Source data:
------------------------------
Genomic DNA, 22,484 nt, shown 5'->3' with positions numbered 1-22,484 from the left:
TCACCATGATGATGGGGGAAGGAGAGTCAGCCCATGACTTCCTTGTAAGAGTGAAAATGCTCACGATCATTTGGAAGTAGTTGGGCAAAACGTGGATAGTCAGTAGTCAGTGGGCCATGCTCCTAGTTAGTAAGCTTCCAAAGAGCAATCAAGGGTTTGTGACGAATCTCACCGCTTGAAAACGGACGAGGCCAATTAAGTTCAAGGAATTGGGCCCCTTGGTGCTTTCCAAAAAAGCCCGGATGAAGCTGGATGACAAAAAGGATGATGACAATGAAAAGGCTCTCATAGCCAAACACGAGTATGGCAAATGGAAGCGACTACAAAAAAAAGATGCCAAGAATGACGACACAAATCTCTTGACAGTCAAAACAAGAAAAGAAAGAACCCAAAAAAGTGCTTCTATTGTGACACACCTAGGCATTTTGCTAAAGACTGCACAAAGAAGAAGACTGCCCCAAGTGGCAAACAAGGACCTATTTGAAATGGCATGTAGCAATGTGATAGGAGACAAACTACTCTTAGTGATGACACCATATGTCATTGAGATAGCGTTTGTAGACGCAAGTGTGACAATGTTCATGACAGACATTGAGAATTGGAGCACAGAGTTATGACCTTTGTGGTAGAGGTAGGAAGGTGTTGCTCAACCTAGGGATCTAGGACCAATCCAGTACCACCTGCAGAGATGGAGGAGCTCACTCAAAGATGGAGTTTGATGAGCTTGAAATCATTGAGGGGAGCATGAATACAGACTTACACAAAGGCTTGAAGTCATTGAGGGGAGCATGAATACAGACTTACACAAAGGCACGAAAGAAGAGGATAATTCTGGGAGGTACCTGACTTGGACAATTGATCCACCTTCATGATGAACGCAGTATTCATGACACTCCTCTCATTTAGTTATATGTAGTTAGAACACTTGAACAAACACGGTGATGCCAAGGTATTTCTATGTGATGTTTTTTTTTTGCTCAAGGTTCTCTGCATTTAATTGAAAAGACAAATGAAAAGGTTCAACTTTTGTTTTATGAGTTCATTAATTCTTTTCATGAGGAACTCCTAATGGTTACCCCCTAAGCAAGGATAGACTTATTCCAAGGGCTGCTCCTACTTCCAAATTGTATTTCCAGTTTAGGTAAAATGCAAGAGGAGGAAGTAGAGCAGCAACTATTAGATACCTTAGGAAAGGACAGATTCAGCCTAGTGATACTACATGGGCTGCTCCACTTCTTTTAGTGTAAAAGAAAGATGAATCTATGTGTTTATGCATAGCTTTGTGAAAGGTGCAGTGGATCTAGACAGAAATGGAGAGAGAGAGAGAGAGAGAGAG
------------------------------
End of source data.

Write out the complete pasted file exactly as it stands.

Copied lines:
Genomic DNA, 22,484 nt, shown 5'->3' with positions numbered 1-22,484 from the left:
TCACCATGATGATGGGGGAAGGAGAGTCAGCCCATGACTTCCTTGTAAGAGTGAAAATGCTCACGATCATTTGGAAGTAGTTGGGCAAAACGTGGATAGTCAGTAGTCAGTGGGCCATGCTCCTAGTTAGTAAGCTTCCAAAGAGCAATCAAGGGTTTGTGACGAATCTCACCGCTTGAAAACGGACGAGGCCAATTAAGTTCAAGGAATTGGGCCCCTTGGTGCTTTCCAAAAAAGCCCGGATGAAGCTGGATGACAAAAAGGATGATGACAATGAAAAGGCTCTCATAGCCAAACACGAGTATGGCAAATGGAAGCGACTACAAAAAAAAGATGCCAAGAATGACGACACAAATCTCTTGACAGTCAAAACAAGAAAAGAAAGAACCCAAAAAAGTGCTTCTATTGTGACACACCTAGGCATTTTGCTAAAGACTGCACAAAGAAGAAGACTGCCCCAAGTGGCAAACAAGGACCTATTTGAAATGGCATGTAGCAATGTGATAGGAGACAAACTACTCTTAGTGATGACACCATATGTCATTGAGATAGCGTTTGTAGACGCAAGTGTGACAATGTTCATGACAGACATTGAGAATTGGAGCACAGAGTTATGACCTTTGTGGTAGAGGTAGGAAGGTGTTGCTCAACCTAGGGATCTAGGACCAATCCAGTACCACCTGCAGAGATGGAGGAGCTCACTCAAAGATGGAGTTTGATGAGCTTGAAATCATTGAGGGGAGCATGAATACAGACTTACACAAAGGCTTGAAGTCATTGAGGGGAGCATGAATACAGACTTACACAAAGGCACGAAAGAAGAGGATAATTCTGGGAGGTACCTGACTTGGACAATTGATCCACCTTCATGATGAACGCAGTATTCATGACACTCCTCTCATTTAGTTATATGTAGTTAGAACACTTGAACAAACACGGTGATGCCAAGGTATTTCTATGTGATGTTTTTTTTTTGCTCAAGGTTCTCTGCATTTAATTGAAAAGACAAATGAAAAGGTTCAACTTTTGTTTTATGAGTTCATTAATTCTTTTCATGAGGAACTCCTAATGGTTACCCCCTAAGCAAGGATAGACTTATTCCAAGGGCTGCTCCTACTTCCAAATTGTATTTCCAGTTTAGGTAAAATGCAAGAGGAGGAAGTAGAGCAGCAACTATTAGATACCTTAGGAAAGGACAGATTCAGCCTAGTGATACTACATGGGCTGCTCCACTTCTTTTAGTGTAAAAGAAAGATGAATCTATGTGTTTATGCATAGCTTTGTGAAAGGTGCAGTGGATCTAGACAGAAATGGAGAGAGAGAGAGAGAGAGAGAG